So is ‘Magna Carta Holy Grail’ a piece of transcendental musical brilliance? Erm, not really. Of the 14 tracks (bulked out by two 50-second musical interludes), a couple are excellent, seven are decent, four are yawny in the extreme and one sounds like it was rescued from the studio bin while they were creating the ‘Great Gatsby’ soundtrack.
No faulting the production, though. ‘La Familia’ is awash with shimmering, off-kilter computerised textures that could be J Dilla soundtracking a Megadrive game. ‘Heaven’ – alongside a number of this album’s highlights – sounds like a futuristic update of the Wu-Tang's ‘36 Chambers’ beat, with a scratchy oriental loop overlaying jerky percussion. ‘Part II (On The Run)’ is enveloped by ringing piano chords and layer upon layer of Beyoncé’s silky, multi-tracked voice.‘F.U.T.W.’ unleashes a galumphing bassline upon a music-box melody, organ stabs and a wash of flange-heavy brass. And in the track’s final verse, Jay suddenly hits his vocal flow: his rhymes lock into a tight, funky groove and for one glorious moment, he’s riding the beat for all its worth, once again spitting like the MC who created ‘Reasonable Doubt’.
But it’s a moment that’s notable by the absence of similar fare. ‘Tom Ford’ is a bloopy 8-bit dirge whose conceit seems to involve Hova repeating the designer's name as often as possible. ‘Somewhere In America’ features a curious Miley Cyrus-baiting outro where he spends a full 45 seconds yelling ‘Twerk, Miley, twerk!’. At one point he attempts to chalk Cassius Clay’s Parkinson’s up to a government conspiracy. And on the acoustica-strafed, string-laden paean to fatherhood that is ‘Jay Z Blue’ we get the snigger-inducing rhyme of: ‘Baby need Pampers/Daddy need at least three weeks in the Hamptons’.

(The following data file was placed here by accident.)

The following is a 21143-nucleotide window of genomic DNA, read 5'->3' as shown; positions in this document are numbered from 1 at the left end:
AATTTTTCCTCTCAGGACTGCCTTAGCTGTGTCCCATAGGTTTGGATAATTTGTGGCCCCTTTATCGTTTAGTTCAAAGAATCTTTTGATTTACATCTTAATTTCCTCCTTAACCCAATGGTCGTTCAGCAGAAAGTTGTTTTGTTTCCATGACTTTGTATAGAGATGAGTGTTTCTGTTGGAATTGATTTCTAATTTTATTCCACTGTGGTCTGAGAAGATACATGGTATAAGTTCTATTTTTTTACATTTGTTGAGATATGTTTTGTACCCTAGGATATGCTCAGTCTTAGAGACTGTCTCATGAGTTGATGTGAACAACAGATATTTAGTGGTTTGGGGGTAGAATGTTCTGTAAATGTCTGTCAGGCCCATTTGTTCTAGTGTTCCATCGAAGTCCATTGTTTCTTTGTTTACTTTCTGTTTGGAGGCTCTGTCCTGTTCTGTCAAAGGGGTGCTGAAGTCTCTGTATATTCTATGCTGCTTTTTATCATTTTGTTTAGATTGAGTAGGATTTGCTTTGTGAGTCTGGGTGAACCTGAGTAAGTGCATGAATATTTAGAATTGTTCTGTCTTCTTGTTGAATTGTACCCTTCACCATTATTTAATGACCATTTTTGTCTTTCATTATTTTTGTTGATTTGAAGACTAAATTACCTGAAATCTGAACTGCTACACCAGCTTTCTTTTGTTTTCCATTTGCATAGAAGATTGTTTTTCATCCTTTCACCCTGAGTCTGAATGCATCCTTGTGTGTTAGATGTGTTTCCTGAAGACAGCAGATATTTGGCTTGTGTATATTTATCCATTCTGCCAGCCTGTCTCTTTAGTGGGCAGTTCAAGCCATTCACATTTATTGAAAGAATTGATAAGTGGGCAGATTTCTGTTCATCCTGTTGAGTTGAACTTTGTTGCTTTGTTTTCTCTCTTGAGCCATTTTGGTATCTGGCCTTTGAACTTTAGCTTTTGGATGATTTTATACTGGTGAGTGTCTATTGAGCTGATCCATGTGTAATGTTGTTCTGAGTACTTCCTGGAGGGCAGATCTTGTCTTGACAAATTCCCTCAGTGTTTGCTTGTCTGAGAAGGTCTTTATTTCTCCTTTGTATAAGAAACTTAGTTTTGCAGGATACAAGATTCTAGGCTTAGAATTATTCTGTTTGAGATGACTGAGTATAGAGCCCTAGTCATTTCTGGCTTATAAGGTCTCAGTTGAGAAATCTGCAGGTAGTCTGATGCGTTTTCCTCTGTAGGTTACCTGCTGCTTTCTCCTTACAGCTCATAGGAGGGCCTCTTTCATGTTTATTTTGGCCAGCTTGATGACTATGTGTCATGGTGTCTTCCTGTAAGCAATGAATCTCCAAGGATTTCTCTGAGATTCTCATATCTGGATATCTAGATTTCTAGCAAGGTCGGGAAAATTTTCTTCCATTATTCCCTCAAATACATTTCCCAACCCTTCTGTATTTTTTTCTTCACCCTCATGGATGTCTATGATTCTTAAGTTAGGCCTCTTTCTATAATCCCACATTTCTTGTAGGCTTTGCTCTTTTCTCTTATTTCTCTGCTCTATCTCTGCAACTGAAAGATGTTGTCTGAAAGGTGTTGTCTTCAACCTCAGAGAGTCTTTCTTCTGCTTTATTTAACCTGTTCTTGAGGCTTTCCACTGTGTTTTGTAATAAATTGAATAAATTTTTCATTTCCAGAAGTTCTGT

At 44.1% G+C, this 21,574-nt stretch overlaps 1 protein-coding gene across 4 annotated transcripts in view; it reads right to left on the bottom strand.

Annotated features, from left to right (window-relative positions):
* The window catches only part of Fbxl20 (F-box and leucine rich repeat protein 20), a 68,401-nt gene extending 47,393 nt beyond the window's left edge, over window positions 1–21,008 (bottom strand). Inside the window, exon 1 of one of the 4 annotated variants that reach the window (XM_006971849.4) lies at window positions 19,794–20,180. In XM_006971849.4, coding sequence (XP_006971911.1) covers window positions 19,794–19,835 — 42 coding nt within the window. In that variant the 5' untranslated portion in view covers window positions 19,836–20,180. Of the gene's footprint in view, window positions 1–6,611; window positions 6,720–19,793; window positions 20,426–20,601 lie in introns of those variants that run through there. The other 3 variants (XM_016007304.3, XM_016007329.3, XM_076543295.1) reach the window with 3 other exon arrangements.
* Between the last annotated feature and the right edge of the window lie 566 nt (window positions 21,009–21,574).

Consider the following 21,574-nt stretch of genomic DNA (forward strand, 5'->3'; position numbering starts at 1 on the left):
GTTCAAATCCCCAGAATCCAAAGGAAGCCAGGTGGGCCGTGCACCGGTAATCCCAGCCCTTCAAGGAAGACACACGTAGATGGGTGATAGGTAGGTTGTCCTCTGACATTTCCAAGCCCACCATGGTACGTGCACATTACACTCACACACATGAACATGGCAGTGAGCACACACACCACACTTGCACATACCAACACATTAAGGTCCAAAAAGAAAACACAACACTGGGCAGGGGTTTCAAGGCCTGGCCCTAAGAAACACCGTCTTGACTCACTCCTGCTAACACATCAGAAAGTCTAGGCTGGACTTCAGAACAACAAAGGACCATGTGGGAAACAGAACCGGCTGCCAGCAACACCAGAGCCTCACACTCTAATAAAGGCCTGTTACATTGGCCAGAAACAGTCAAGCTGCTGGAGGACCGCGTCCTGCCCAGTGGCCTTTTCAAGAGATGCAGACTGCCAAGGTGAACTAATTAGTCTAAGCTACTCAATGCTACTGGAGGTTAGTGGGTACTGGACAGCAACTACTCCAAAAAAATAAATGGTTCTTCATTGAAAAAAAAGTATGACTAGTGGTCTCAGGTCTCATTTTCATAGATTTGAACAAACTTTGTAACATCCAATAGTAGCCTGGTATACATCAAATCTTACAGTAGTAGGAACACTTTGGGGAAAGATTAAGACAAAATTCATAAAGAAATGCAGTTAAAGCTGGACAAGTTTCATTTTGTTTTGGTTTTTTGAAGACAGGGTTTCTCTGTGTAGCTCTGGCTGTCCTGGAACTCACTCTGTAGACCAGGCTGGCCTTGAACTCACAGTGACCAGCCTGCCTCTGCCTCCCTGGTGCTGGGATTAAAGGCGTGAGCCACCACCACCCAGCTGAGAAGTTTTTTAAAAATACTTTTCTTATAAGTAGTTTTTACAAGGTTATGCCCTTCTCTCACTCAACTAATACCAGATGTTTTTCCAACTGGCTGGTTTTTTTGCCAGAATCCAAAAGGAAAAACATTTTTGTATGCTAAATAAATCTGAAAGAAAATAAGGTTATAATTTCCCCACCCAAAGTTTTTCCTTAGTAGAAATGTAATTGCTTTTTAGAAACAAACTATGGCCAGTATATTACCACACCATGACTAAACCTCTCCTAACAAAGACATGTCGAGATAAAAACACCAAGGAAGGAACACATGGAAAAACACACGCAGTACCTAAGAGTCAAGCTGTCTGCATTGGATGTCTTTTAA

Essentially, it’s business as usual: another competent effort from a once-stunning MC who hasn’t produced anything breathtaking since midway through last century. It’s not bad. It’s not great. But one thing’s for sure: Gods don’t make music like they used to.
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The Garage in Islington has been a mainstay of London’s music scene since 1993, hosting bands such as Oasis, Red Hot Chilli Peppers, Radiohead and more. Following a recent change of ownership to the DHP Family (the guys behind Oslo in Hackney), the whole venue has been revamped with a view to maintaining its title as one of the city’s landmark music venues. The Garage itself has a capacity of 600 and has been restored to its former glory with a state-of-the-art soundsystem and a fully refurbished bar area. There’s some decent food offerings on site as well with the newly kitted out General Store and even a cheeky night club tucked upstairs, renamed Thousand Island, decked out with mirrorballs galore.
Venue says: “Check out our live listings for more information about all our gigs and events!”